Chapter 7Section 4 Torque and SimpleMachinesThe Magnitude of a Torque, continued The applied force mayact at an angle. However, the direction ofthe lever arm (d sin q) isalways perpendicular tothe direction of theapplied force, as shownhere. Houghton Mifflin Harcourt Publishing Company

Chapter 7Section 4 Torque and SimpleMachinesTorqueClick below to watch the Visual Concept.Visual Concept Houghton Mifflin Harcourt Publishing Company

Chapter 7Section 4 Torque and SimpleMachinesTorque and the Lever ArmIn each example, the cat is pushing on thedoor at the same distance from the axis. Toproduce the same torque, the cat mustapply greater force for smaller angles. Houghton Mifflin Harcourt Publishing Company

Chapter 7Section 4 Torque and SimpleMachinesThe Sign of a Torque Torque is a vector quantity. In this textbook, we willassign each torque a positive or negative sign,depending on the direction the force tends to rotatean object. We will use the convention that the sign of the torqueis positive if the rotation is counterclockwise andnegative if the rotation is clockwise.Tip: To determine the sign of a torque, imagine that the torqueis the only one acting on the object and that the object is free torotate. Visualize the direction that the object would rotate. Ifmore than one force is acting, treat each force separately. Houghton Mifflin Harcourt Publishing Company

Chapter 7Section 4 Torque and SimpleMachinesThe Sign of a TorqueClick below to watch the Visual Concept.Visual Concept Houghton Mifflin Harcourt Publishing Company

Chapter 7Section 4 Torque and SimpleMachinesSample ProblemTorqueA basketball is being pushed by two players during tipoff. One player exerts an upward force of 15 N at aperpendicular distance of 14 cm from the axis ofrotation.The second player applies a downward force of11 N at a distance of 7.0 cm from the axis of rotation.Find the net torque acting on the ball about its center ofmass. Houghton Mifflin Harcourt Publishing Company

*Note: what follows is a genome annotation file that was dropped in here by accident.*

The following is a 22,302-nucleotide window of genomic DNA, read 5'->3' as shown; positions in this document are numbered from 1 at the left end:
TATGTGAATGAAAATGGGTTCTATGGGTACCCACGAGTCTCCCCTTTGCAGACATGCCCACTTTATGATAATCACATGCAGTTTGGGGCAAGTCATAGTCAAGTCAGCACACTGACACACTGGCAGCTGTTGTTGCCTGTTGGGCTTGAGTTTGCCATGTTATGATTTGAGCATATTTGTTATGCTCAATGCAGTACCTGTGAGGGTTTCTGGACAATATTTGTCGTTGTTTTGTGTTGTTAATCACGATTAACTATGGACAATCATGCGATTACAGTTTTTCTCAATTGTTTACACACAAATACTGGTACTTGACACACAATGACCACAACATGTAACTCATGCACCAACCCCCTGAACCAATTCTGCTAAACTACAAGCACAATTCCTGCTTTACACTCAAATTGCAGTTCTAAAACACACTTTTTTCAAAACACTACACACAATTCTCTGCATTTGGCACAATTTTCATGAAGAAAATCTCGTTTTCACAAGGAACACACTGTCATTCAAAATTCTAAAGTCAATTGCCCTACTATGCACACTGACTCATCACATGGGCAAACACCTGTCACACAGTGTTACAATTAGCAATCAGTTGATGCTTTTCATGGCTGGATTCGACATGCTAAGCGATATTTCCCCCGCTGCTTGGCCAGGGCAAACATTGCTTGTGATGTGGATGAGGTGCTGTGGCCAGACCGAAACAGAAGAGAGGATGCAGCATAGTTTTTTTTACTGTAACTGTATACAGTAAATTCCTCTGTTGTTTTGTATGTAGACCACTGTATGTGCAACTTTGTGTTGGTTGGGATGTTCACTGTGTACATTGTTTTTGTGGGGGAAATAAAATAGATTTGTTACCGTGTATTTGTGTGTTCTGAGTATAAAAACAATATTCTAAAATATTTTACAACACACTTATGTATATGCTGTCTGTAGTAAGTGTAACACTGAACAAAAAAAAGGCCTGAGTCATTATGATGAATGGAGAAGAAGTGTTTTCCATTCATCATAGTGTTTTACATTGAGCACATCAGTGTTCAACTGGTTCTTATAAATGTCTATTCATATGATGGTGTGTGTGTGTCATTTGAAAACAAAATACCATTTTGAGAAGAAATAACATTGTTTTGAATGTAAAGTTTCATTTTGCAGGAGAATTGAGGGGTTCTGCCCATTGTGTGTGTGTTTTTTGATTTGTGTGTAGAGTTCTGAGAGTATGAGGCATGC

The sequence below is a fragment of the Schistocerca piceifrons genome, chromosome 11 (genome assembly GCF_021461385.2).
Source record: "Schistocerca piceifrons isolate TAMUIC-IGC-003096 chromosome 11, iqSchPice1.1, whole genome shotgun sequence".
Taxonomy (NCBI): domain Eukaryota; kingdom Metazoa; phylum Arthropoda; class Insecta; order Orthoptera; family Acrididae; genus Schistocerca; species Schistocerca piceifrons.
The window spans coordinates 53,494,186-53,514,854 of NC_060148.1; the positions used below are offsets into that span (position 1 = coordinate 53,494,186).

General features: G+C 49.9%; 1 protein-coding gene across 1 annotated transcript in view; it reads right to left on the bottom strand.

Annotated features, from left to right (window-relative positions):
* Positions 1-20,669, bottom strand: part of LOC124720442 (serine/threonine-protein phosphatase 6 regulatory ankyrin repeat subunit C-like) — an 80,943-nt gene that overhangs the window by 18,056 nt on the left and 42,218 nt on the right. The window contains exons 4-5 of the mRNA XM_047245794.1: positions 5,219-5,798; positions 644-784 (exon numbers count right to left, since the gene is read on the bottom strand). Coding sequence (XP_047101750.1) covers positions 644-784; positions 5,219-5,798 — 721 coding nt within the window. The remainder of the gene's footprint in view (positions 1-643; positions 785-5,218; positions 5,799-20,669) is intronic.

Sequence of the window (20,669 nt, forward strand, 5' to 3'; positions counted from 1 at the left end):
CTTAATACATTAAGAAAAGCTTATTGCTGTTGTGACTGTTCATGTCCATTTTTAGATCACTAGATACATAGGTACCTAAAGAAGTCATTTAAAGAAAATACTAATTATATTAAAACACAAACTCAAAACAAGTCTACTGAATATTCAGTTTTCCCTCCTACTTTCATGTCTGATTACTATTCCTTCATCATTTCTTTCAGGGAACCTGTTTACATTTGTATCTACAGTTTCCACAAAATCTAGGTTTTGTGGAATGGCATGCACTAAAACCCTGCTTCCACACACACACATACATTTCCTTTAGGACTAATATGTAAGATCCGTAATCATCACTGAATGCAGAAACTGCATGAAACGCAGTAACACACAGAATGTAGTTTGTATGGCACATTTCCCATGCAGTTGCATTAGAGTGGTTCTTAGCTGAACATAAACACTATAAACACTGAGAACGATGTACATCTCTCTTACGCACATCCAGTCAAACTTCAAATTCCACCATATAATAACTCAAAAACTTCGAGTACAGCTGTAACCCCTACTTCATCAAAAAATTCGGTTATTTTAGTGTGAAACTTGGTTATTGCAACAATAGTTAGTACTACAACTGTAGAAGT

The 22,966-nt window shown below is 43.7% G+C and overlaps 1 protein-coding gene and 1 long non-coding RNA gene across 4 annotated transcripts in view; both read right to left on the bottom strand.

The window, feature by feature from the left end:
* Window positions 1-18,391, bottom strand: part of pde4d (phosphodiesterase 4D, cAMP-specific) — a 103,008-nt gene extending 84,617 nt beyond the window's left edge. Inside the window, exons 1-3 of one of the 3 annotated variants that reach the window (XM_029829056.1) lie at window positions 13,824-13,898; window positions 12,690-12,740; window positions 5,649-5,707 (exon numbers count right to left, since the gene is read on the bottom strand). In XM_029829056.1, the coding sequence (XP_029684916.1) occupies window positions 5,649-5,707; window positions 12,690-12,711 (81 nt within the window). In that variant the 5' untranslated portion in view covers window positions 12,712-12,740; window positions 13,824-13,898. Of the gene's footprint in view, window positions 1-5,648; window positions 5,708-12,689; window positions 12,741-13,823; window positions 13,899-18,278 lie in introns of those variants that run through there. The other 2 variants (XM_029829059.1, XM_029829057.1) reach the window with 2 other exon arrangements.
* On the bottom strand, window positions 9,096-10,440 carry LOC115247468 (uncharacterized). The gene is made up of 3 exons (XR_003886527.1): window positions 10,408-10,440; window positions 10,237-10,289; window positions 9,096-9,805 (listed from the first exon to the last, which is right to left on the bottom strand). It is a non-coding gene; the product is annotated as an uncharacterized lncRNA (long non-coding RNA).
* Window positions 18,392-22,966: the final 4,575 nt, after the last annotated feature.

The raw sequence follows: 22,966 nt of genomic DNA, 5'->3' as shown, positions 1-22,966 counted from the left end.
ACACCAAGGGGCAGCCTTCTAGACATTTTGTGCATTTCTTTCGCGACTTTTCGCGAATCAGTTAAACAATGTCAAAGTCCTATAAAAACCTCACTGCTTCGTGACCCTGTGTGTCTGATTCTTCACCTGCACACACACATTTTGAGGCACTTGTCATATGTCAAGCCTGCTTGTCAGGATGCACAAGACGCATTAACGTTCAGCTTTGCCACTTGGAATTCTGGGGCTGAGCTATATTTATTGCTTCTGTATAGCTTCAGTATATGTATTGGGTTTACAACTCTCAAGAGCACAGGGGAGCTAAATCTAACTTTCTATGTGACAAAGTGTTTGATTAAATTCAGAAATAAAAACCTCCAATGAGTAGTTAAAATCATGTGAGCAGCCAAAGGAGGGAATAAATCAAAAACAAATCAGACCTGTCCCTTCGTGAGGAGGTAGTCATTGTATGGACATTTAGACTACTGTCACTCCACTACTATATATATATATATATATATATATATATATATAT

Chapter 7Section 4 Torque and SimpleMachinesSample Problem, continued1. DefineGiven:F1 15 Nd1 0.14 mF2 11 Nd2 0.070 mUnknown:tnet ?Diagram: Houghton Mifflin Harcourt Publishing Company

Chapter 7Section 4 Torque and SimpleMachinesSample Problem, continued2. PlanChoose an equation or situation: Apply thedefinition of torque to each force,and add up theindividual torques.t Fdtnet t1 t2 F1d1 F2d2Tip: The factor sin q is not included in the torqueequation because each given distance is theperpendicular distance from the axis of rotation to aline drawn along the direction of the force. In otherwords, each given distance is the lever arm. Houghton Mifflin Harcourt Publishing Company

Chapter 7Section 4 Torque and SimpleMachinesSample Problem, continued3. CalculateSubstitute the values into the equation andsolve: First,determine the torque produced by eachforce.Use the standard convention for signs.t1 F1d1 (15 N)(–0.14 m) –2.1 N mt2 F2d2 (–11 N)(0.070 m) –0.77 N mtnet t1 t2 –2.1 N m – 0.77 N mtnet –2.9 N m4. EvaluateThe net torque is negative,so the ball rotates in aclockwise direction. Houghton Mifflin Harcourt Publishing Company

Chapter 7Section 4 Torque and SimpleMachinesSimple Machines A machine is any device that transmits or modifiesforce, usually by changing the force applied to anobject. All machines are combinations or modifications of sixfundamental types of machines, called simplemachines. These six simple machines are the lever, pulley,inclined plane, wheel and axle, wedge, and screw. Houghton Mifflin Harcourt Publishing Company

Chapter 7Section 4 Torque and SimpleMachinesSimpl

Centripetal Acceleration" The acceleration of an object moving in a circular path and at constant speed is due to a change in direction." An acceleration of this nature is called a centripetal acceleration. CENTRIPETAL ACCELERATION ac vt 2 r centripetal acceleration (tangential speed)2 radius of circular path Section 1 Circular Motion